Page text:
In my opinion the first two are fairly convoluted solutions. The first one (ERB style) fills HTML with extraneous tags and it does not make the model explicit. These seem to be solutions transplanted from the server days. The syntax becomes specially nasty once you have to do iteration or conditionals.

As for the special attributes, they do make the model explicit, but they force you to learn a new language which is full of special cases to account for the many possibilities (see ng-disabled rationale for example).

Finally the third option is my favorite, but it is also the least popular as far as I can tell. The options out there also have special cases for iteration and they are not as elegant as they could be if they took the model to heart. The elegance in this approach is that iteration, conditionals, formatting, they are all driven by the data or the mapping function.

The way that Bind attempts to fulfill its goals:

  • Elegance: in the eye of the beholder, but hopefully it flows naturally from HTML/Javascript/CSS
  • KISS: library is less than 50 lines of code, concepts are well known (plain objects, maps, CSS selectors, XSLT)
  • Pure HTML Markup: there are no extraneous attributes polluting the templates, no need to learn new attributes
  • CSS Selectors: the bridging of the model and view is done via a powerful and expressive language
  • Compatibility: works on top of simple templates as defined Web Components
  • Speed: uses native browser implementations like querySelector and DOM manipulation with caching

Additionally further down below there is a JSPerf comparing Bind to different template engines. As with all micro-benchmarks, take with a grain of salt, but at the very least be convinced that we are in the best tier.

As the library progresses the merits of a virtual DOM (like React's) can be explored. There are things lost like native CSS matching with this approach.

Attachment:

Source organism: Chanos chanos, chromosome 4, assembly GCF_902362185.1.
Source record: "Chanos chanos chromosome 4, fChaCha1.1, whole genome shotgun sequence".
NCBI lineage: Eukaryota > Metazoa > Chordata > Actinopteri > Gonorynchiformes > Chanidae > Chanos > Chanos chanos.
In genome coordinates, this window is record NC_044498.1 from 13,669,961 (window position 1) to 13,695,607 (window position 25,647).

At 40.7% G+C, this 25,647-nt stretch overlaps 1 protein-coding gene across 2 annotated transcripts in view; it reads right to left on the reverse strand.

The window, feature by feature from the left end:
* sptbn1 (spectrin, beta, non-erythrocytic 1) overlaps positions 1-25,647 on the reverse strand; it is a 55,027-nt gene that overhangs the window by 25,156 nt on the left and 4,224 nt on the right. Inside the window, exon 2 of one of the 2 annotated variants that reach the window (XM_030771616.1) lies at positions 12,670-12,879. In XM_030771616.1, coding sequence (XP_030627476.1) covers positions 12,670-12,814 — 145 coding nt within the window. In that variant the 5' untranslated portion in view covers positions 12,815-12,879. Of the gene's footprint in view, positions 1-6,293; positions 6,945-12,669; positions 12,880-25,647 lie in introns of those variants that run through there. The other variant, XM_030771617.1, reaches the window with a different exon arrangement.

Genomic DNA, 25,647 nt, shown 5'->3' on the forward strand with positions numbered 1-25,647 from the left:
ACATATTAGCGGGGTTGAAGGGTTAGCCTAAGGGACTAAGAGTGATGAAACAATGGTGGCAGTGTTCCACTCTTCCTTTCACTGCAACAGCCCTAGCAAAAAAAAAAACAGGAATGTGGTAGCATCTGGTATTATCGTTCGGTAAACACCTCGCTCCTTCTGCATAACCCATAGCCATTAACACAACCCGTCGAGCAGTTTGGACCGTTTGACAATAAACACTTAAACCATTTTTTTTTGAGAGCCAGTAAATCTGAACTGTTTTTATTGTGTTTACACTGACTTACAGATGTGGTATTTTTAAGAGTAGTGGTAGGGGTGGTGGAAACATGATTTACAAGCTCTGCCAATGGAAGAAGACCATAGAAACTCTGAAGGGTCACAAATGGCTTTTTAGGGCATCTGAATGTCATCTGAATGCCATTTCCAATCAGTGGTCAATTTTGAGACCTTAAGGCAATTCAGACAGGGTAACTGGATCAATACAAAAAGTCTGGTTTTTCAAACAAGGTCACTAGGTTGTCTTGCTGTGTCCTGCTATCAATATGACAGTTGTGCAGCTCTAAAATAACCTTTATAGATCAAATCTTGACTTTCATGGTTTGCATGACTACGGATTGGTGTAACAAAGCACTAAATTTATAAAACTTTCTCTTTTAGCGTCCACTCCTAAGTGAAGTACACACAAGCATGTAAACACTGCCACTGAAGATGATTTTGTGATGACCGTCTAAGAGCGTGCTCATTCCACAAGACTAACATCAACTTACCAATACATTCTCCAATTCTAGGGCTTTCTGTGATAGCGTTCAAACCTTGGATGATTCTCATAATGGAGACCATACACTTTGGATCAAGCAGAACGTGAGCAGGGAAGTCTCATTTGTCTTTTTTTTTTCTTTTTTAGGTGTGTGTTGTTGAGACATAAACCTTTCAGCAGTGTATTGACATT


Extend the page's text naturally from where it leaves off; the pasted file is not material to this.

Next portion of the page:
Client/Server

Bind works both in the client in the server (with a compatible DOM implementation).

Known Limitations

  • Cannot update partial text (something like <li>name: <%= name %></li>").
  • Cannot update partial attributes (something like style="color: <%= color %>; font-weight: bold;").
  • It can become verbose to provide mapper functions for all models. On the other hand that is the nature of the MVC beast.
  • No two-way binding, although as shown in the MVC Todo example below, its value can be overstated

Testing Bind

There are unit tests that can be run by executing:

npm run test

They use the Mocha framework, which should be installed globally via npm. The tests also use Domino, a lightweight DOM implementation for the server as a development dependency.

Contributing

Do the usual GitHub fork and pull request dance. Add yourself to the contributors section of [package.json] too if you want to.

License

Released under the MIT license.

Permission is hereby granted, free of charge, to any person obtaining a copy of this software and associated documentation files (the "Software"), to deal in the Software without restriction, including without limitation the rights to use, copy, modify, merge, publish, distribute, sublicense, and/or sell copies of the Software, and to permit persons to whom the Software is furnished to do so, subject to the following conditions:

The above copyright notice and this permission notice shall be included in all copies or substantial portions of the Software.

THE SOFTWARE IS PROVIDED "AS IS", WITHOUT WARRANTY OF ANY KIND, EXPRESS OR IMPLIED, INCLUDING BUT NOT LIMITED TO THE WARRANTIES OF MERCHANTABILITY, FITNESS FOR A PARTICULAR PURPOSE AND NONINFRINGEMENT. IN NO EVENT SHALL THE AUTHORS OR COPYRIGHT HOLDERS BE LIABLE FOR ANY CLAIM, DAMAGES OR OTHER LIABILITY, WHETHER IN AN ACTION OF CONTRACT, TORT OR OTHERWISE, ARISING FROM, OUT OF OR IN CONNECTION WITH THE SOFTWARE OR THE USE OR OTHER DEALINGS IN THE SOFTWARE.